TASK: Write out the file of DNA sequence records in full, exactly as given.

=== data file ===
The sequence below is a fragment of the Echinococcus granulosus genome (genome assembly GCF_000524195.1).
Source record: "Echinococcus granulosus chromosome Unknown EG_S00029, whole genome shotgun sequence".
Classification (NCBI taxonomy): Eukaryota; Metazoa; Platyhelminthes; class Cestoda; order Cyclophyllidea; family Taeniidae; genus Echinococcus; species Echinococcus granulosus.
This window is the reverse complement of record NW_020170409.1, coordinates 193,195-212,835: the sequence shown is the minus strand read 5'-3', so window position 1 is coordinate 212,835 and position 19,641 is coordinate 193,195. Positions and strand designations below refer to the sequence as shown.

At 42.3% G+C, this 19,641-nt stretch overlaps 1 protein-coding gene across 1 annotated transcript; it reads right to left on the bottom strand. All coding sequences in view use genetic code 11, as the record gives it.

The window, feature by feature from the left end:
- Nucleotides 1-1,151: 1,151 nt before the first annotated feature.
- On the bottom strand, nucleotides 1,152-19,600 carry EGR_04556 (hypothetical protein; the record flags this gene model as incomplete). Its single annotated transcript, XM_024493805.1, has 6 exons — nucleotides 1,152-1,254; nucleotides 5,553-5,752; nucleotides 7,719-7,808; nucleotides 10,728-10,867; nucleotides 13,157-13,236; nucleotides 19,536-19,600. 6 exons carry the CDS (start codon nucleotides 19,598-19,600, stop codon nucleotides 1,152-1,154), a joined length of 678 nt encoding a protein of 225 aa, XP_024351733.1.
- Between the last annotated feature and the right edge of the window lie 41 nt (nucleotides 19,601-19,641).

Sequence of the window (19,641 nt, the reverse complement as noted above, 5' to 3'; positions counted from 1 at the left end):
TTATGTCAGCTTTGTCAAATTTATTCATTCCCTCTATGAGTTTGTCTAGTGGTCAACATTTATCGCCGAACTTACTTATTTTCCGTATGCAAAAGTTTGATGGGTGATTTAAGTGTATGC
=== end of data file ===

The sequence below is a fragment of the Echinococcus granulosus genome (genome assembly GCF_000524195.1).
Source record: "Echinococcus granulosus chromosome Unknown EG_S00029, whole genome shotgun sequence".
Classification (NCBI taxonomy): Eukaryota; Metazoa; Platyhelminthes; class Cestoda; order Cyclophyllidea; family Taeniidae; genus Echinococcus; species Echinococcus granulosus.
This window is the reverse complement of record NW_020170409.1, coordinates 193,195-212,835: the sequence shown is the minus strand read 5'-3', so window position 1 is coordinate 212,835 and position 19,641 is coordinate 193,195. Positions and strand designations below refer to the sequence as shown.

At 42.3% G+C, this 19,641-nt stretch overlaps 1 protein-coding gene across 1 annotated transcript; it reads right to left on the bottom strand. All coding sequences in view use genetic code 11, as the record gives it.

The window, feature by feature from the left end:
- Nucleotides 1-1,151: 1,151 nt before the first annotated feature.
- On the bottom strand, nucleotides 1,152-19,600 carry EGR_04556 (hypothetical protein; the record flags this gene model as incomplete). Its single annotated transcript, XM_024493805.1, has 6 exons — nucleotides 1,152-1,254; nucleotides 5,553-5,752; nucleotides 7,719-7,808; nucleotides 10,728-10,867; nucleotides 13,157-13,236; nucleotides 19,536-19,600. 6 exons carry the CDS (start codon nucleotides 19,598-19,600, stop codon nucleotides 1,152-1,154), a joined length of 678 nt encoding a protein of 225 aa, XP_024351733.1.
- Between the last annotated feature and the right edge of the window lie 41 nt (nucleotides 19,601-19,641).

Sequence of the window (19,641 nt, the reverse complement as noted above, 5' to 3'; positions counted from 1 at the left end):
TTATGTCAGCTTTGTCAAATTTATTCATTCCCTCTATGAGTTTGTCTAGTGGTCAACATTTATCGCCGAACTTACTTATTTTCCGTATGCAAAAGTTTGATGGGTGATTTAAGTGTATGC